5 Tips for a Less Stressful Holiday Season
When “ho, ho, ho” starts to turn into “no, no, no,” you may be suffering from holiday burnout. Fatigue, stress and irritability are not uncommon this year, as we deal with all of our everyday stressors in addition to extra-busy schedules, end-of-year work deadlines, hosting and attending events, and family challenges.
If the holiday season has you identifying with Scrooge this year, the following 5 tips can help you reduce the stress of the season:
1) Make a budget and stick to it. Many people are stressed out about finances this time of year, with the pressure of gifts and parties and travel. If you fall into this camp year after year, take the time to set a budget for the season and keep yourself accountable. Reducing money-related worries can make a tremendous difference.
2) Be generous in other ways. When we give, we feel better than when we get. Give your time to a neighbor or organization in need. Give compliments to friends and strangers alike. Be generous by running an errand for someone with mobility or schedule issues or sending a card to someone who is likely having a hard time this year.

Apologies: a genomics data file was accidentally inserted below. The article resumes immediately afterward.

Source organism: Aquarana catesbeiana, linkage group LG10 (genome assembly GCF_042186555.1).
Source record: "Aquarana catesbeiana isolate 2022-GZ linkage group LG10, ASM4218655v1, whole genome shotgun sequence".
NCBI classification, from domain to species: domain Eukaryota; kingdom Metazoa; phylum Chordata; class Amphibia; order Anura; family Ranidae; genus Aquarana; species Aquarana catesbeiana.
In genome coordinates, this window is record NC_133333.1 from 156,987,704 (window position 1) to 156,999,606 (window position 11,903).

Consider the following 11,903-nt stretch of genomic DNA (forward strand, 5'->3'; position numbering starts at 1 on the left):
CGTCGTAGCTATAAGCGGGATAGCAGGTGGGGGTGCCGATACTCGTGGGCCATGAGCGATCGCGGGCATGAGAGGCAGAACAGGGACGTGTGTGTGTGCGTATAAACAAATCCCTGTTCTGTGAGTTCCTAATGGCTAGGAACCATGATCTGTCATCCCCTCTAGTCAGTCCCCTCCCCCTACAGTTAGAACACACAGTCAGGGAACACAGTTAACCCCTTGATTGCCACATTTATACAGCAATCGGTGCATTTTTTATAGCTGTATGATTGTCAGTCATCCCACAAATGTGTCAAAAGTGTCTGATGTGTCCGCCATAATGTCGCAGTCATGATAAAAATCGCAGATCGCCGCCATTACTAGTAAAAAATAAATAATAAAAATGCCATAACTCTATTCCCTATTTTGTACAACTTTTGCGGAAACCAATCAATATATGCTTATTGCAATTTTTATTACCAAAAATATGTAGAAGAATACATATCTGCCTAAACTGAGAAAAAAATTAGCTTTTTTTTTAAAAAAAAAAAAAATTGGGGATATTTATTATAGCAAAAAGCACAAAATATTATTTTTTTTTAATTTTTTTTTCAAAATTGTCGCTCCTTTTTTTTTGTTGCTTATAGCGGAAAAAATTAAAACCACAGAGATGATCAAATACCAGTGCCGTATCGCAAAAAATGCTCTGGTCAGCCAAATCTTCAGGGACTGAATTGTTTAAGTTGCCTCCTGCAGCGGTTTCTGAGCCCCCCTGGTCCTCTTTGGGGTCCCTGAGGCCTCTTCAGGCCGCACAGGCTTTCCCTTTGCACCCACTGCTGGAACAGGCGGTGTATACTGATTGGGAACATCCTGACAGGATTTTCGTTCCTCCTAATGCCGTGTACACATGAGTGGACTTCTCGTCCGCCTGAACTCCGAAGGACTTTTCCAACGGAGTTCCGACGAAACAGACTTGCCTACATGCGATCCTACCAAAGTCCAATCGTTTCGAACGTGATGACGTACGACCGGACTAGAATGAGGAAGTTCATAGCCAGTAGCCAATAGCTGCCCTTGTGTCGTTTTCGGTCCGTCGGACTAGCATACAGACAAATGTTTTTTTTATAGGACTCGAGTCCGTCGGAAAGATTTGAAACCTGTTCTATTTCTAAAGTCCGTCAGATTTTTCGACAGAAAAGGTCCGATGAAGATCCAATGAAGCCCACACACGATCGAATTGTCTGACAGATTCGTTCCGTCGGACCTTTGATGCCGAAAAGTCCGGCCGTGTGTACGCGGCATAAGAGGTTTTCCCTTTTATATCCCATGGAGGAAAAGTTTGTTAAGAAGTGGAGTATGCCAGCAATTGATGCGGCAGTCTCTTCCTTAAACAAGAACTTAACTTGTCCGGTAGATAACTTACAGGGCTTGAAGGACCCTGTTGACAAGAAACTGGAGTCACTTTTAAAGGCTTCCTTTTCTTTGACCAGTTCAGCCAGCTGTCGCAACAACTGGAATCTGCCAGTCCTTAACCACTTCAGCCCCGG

3) Maintain healthy habits. When you get out of your routine, your mind and body can both suffer. If you don’t have time to get to the gym, take a 20-minute walk over lunch. If you have five holiday parties in one week, make sure your breakfast and lunch are healthy, balanced meals so you never walk into a room starving.
4) Do things that make you smile. If you don’t love attending a certain holiday parade or tree lighting, maybe this is the year to make a new tradition for your family. On the other hand, if you adore mistletoe, sprinkle more of it around. If you enjoy holiday music, play it loud and sing along – if you can’t stand it, make a different playlist that inspires you. Focus on the positive as much as you can – laughter really is good medicine no matter what the season.
5) Expect less, accept more. When families get together, all of those old habits and issues can crop up before the appetizers are even served. If you know that your younger brother is going to show up late and complain about everything, don’t expect him to be charming this year. If your kids always get wired when they’re tired, accept that late-night events are going to be less-than perfect. Expectations can derail events before they even start – and that includes yourself. Don’t expect too much this time of year – sometimes “good enough” is simply great.
“Holidays can be delightful – and they can be dreadful – depending on circumstances,” said Physician Assistant Allie Nowak. “When you can focus on the aspects of the season that you and your family love the most, then you can let go of some of the things that weigh you down. If nothing else, take 10 deep breaths before you go to bed and first thing in the morning to clear your head and release a little of that holiday stress.”